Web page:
Margot G. Birke
The Role of Family Caregivers
Your loved one’s care does not always take place in hospitals, or nursing homes, or doctor offices, or medical clinics. Most care actually occurs in the home – and that’s a good thing. People are healthier at home and health care costs are reduced.
Family caregivers have the best interests of their loved ones at heart. But caregiving at home can take its toll and it certainly takes a lot of planning. The Nation’s 90 million family caregivers are front and center in providing care every day – enabling their loved ones to stay at home longer where they would most like to be.
It is no secret that most adults would prefer to age in place and stay in their current home and, it is a fact that, family, friends, and neighbors provide 80% of the care seniors need to accomplish just that. Furthermore, two out of every five caregivers are family members with 39% of Americans caring for a loved one who is sick, disabled, or living with the frailties of old age. That percentage has been increasing every year.
Having a family member as a caregiver is an invaluable resource for those aging at home. Family caregivers are the only ones present in all care settings. Elders may have more than one doctor; nurses change shifts; prescriptions may be filled at different pharmacies. But family caregivers are there as full partners with their loved ones through it all. Almost half of family caregivers perform sophisticated medical/nursing tasks as well – such as providing wound care and operating specialized medical equipment and managing medications for their loved ones. Men are now almost as likely to be family caregivers as women (37% of men; 40% of women) and even 36% of younger Americans between ages 18 and 29 have been reported as a family caregiver.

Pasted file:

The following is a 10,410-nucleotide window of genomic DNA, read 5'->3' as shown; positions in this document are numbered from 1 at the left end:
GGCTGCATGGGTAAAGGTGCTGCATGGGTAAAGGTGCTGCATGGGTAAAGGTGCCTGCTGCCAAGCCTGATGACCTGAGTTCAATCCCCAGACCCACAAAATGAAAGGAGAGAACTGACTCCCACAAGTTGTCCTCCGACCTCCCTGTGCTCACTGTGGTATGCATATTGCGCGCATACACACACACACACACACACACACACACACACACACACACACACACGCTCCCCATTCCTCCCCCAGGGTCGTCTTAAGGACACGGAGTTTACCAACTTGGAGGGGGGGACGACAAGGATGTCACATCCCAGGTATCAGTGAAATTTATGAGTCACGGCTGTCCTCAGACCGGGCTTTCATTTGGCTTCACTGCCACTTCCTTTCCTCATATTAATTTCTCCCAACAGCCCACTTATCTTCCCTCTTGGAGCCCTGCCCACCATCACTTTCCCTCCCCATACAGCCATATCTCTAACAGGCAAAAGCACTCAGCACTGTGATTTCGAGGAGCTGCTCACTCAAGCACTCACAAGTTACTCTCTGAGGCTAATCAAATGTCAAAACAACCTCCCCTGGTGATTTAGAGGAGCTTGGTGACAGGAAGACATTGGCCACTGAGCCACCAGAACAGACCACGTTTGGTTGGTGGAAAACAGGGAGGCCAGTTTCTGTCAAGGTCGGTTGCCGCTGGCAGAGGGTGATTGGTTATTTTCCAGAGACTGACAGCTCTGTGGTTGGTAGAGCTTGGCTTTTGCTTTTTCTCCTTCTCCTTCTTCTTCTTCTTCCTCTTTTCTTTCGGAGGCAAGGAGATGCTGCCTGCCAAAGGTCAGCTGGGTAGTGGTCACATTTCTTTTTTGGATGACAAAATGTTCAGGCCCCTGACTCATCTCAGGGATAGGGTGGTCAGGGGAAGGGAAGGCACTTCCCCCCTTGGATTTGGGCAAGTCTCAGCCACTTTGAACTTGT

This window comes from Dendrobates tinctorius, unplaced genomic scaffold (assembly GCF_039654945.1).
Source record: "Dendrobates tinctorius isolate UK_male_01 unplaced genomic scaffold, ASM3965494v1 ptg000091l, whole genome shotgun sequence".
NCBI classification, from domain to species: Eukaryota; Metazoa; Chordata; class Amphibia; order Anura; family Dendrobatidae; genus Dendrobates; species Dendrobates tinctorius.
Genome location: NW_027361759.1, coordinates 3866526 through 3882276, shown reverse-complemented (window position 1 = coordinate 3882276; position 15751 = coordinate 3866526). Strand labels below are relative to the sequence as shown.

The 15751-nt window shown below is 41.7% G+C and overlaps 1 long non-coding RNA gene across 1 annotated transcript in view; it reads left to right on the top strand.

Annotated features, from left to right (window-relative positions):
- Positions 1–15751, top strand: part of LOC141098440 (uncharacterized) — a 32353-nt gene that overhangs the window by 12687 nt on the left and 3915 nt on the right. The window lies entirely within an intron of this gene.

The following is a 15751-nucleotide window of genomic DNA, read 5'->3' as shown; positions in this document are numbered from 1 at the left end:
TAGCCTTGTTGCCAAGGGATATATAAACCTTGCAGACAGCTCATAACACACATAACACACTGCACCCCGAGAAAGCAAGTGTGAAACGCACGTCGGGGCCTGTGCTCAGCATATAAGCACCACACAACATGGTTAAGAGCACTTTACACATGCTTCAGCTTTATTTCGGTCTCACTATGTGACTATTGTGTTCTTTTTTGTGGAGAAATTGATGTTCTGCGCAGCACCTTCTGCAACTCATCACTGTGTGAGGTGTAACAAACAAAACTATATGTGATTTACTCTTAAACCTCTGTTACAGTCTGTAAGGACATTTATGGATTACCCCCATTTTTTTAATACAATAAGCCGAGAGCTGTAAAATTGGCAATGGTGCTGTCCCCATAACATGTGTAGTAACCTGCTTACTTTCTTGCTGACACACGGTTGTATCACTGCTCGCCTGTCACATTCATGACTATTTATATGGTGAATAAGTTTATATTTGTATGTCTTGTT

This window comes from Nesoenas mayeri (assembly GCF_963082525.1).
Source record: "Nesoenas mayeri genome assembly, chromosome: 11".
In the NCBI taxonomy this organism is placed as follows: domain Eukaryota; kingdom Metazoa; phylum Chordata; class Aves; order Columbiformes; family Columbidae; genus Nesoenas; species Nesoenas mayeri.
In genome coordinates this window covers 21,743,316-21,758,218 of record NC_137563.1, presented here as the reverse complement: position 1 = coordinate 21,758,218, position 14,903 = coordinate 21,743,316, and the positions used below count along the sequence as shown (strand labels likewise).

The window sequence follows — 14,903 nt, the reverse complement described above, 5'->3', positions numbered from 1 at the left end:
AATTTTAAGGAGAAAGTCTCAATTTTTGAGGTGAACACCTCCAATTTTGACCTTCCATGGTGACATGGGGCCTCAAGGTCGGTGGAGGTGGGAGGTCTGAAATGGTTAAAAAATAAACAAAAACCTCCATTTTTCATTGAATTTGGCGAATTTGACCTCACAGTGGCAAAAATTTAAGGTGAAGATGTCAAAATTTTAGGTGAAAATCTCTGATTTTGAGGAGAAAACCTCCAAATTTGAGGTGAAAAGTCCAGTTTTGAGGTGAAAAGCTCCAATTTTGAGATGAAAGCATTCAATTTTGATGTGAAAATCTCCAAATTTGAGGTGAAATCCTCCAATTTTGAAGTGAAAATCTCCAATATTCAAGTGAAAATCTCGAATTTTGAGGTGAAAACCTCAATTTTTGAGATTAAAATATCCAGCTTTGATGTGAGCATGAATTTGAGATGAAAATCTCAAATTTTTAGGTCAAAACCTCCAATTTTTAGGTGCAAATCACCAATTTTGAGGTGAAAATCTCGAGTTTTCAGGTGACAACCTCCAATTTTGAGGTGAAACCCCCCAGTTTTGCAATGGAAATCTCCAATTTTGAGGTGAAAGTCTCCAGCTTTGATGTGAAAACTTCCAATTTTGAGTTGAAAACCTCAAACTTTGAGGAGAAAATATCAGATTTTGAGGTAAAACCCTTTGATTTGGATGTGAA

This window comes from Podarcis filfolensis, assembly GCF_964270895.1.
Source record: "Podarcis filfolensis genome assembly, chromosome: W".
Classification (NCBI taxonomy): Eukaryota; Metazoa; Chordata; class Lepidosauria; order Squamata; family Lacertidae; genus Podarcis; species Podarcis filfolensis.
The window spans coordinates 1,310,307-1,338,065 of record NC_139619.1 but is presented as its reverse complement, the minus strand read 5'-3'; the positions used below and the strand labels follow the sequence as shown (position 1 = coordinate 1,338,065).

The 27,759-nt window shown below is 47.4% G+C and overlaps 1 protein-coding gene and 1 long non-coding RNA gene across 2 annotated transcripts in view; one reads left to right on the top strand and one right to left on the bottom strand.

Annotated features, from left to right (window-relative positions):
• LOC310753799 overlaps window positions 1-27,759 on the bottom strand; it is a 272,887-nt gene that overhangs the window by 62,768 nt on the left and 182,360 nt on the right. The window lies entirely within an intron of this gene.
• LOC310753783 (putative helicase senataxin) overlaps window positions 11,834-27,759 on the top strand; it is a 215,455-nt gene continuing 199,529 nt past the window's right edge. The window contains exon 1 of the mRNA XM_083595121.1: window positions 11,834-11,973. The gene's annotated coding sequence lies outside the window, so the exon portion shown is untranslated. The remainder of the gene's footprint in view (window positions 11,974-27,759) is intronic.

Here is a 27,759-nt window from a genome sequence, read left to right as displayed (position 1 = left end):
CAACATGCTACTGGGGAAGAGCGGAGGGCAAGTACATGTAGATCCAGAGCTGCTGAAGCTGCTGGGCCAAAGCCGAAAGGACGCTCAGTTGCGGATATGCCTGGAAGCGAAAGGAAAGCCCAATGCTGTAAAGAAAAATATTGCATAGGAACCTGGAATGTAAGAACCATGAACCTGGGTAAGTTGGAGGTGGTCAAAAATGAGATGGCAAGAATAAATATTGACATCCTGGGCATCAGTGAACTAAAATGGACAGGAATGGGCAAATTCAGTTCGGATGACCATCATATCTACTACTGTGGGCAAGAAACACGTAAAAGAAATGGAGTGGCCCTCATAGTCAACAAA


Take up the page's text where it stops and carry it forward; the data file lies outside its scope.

Being a family caregiver can take its toll on the caregivers and their families. Many families make major changes to their home life as a result of their caregiving responsibilities. Some families have to tighten their belts at home to pay for out-of-pocket caregiving costs. And many more have to make home alterations to ensure safety, security, and cleanliness for their loved ones.
It is important to recognize the sacrifices family caregivers make and make resources available to family caregivers for support. Some of the top tips for family caregivers to remember are highlighted below, with additional links attached with more information:
Seek support from other caregivers. You are not alone!
Take care of your own health so that you can be strong enough to take care of your loved one.
Accept offers of help and suggest specific things people can do to help you.
Learn how to communicate effectively with doctors and your loved ones.
Caregiving is hard work so take respite breaks
Watch out for signs of depression and don’t delay in getting professional help when you need it.
Be open to new technologies that can help you care for your loved one.
Organize medical information so it’s up to date and easy to find.
Make sure legal documents are in order.
Give yourself credit for doing the best you can in one of the toughest jobs there is!